IOWA CITY, Iowa There have been six documented meteorite strikes in Iowa since 1847. The most recent was discovered in the town of Alvord in far northwest Iowa in 1979, although experts believe the meteorite may have been on earth for more than 50 years before being discovered.
"These things do happen and they're probably more common than you think," said University of Iowa astronomy professor Steven Spangler. "Although it's extremely rare [a meteorite] will hit someone or hurt them."
A highly publicized meteorite strike in Central Russia damaged buildings and injured more than one thousand people Friday. Many of the injuries resulted from shattered glass, which blew out as a shock wave moved across the area.
Meteorites can travel up to 50-miles a second, according to Spangler. Iowa's most famous strike happened in Linn County near Marion the same day the University of Iowa was established at the then state capitol building in Iowa City.
"The house members were in the process of establishing the University of Iowa, so at the same time this flew over Iowa City and landed in a field south of Marion when we were establishing this University," said Shalla Ashworth, associate director of UI's Old Capitol Museum. A 20-pound chunk of the meteorite is now on display at the museum.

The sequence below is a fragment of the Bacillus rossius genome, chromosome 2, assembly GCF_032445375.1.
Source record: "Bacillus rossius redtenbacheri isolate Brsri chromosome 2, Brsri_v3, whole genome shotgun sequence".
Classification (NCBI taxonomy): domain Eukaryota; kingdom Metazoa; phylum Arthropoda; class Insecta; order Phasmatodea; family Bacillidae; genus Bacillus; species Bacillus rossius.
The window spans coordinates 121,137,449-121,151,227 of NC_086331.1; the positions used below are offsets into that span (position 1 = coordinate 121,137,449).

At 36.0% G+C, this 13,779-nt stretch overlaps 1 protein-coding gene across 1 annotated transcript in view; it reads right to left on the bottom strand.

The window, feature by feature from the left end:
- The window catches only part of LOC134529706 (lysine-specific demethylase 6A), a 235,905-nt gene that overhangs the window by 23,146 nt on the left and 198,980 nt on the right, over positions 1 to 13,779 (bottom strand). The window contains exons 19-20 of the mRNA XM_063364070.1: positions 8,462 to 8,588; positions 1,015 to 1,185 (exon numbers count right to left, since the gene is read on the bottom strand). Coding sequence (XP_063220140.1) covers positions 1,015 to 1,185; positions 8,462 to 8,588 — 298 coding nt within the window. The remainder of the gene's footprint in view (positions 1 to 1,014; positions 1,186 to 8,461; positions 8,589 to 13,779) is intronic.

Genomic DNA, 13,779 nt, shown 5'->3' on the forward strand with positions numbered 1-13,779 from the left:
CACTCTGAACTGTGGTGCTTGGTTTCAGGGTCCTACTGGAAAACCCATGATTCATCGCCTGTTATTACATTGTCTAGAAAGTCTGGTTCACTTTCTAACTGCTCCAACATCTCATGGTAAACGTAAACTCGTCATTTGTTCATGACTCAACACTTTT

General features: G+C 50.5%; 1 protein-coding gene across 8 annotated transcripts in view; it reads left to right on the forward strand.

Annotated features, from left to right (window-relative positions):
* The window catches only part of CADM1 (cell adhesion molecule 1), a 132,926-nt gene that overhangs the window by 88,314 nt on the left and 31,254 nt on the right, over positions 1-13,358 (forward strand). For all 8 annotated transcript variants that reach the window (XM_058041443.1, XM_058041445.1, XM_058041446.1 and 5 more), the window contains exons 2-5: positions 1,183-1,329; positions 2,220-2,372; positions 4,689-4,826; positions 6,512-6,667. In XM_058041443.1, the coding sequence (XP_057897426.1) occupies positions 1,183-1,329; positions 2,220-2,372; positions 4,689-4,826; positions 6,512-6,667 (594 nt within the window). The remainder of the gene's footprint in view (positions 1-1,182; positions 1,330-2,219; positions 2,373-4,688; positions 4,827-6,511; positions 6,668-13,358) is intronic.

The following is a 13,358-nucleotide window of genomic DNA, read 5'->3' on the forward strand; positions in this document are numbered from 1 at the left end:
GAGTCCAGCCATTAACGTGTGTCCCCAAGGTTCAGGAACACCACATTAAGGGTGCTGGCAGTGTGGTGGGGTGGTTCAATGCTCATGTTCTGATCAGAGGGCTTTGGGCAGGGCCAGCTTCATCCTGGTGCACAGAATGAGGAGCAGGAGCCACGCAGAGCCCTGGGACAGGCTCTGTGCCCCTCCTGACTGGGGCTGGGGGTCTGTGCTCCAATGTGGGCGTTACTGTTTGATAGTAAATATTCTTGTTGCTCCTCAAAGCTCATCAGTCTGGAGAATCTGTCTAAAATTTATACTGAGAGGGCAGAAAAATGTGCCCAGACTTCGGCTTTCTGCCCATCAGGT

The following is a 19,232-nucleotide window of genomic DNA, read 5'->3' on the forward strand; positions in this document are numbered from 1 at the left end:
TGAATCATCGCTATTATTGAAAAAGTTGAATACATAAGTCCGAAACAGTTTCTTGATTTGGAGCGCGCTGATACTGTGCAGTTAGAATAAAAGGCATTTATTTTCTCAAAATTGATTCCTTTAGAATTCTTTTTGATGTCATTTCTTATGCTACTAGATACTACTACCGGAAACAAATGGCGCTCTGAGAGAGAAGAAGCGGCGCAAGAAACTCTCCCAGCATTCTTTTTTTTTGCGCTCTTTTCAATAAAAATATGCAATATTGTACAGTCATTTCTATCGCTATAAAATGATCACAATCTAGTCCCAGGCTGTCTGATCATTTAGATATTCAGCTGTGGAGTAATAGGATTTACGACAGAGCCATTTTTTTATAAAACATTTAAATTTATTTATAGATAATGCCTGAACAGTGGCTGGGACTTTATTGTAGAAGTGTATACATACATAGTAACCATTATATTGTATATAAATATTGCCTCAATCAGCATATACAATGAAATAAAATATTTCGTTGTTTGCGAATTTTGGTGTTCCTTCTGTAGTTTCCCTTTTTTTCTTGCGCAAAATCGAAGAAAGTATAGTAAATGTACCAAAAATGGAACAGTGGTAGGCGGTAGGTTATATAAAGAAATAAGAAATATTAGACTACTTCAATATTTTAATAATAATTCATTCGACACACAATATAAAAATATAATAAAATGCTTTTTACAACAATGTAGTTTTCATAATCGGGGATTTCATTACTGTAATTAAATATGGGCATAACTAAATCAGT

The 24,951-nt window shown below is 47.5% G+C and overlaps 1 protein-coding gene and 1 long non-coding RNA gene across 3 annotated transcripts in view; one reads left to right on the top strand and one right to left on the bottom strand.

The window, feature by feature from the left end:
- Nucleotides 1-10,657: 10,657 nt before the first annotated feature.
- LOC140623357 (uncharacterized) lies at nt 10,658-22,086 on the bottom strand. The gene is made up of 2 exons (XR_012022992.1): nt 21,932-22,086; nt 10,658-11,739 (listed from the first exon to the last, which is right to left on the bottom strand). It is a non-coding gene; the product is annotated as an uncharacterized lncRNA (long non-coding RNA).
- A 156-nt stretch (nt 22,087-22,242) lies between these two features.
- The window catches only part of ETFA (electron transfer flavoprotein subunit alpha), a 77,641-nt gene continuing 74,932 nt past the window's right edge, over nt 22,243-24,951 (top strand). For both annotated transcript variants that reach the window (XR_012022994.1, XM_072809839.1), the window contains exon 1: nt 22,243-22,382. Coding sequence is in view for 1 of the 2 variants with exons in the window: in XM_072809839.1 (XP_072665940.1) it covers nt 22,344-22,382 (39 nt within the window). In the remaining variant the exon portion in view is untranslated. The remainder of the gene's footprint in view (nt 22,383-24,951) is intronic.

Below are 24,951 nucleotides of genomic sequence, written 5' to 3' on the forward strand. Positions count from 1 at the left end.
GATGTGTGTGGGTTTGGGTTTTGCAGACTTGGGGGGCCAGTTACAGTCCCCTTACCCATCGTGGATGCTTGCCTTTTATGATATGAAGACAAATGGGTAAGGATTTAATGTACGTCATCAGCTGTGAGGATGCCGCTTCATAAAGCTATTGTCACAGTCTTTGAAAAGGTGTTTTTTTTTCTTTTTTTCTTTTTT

"It would have created a very prominent fireball, similar to what happened in [Russia]," said Spangler.
No one was injured in the strike, which hit in a wooded area near the Cedar River. In 1875 a second strike was recorded in Eastern Iowa near Homestead in Iowa County. 800 pounds of meteorite were recovered in a strike that could be seen from Chicago to Omaha, according to the Iowa Department of Natural Resources.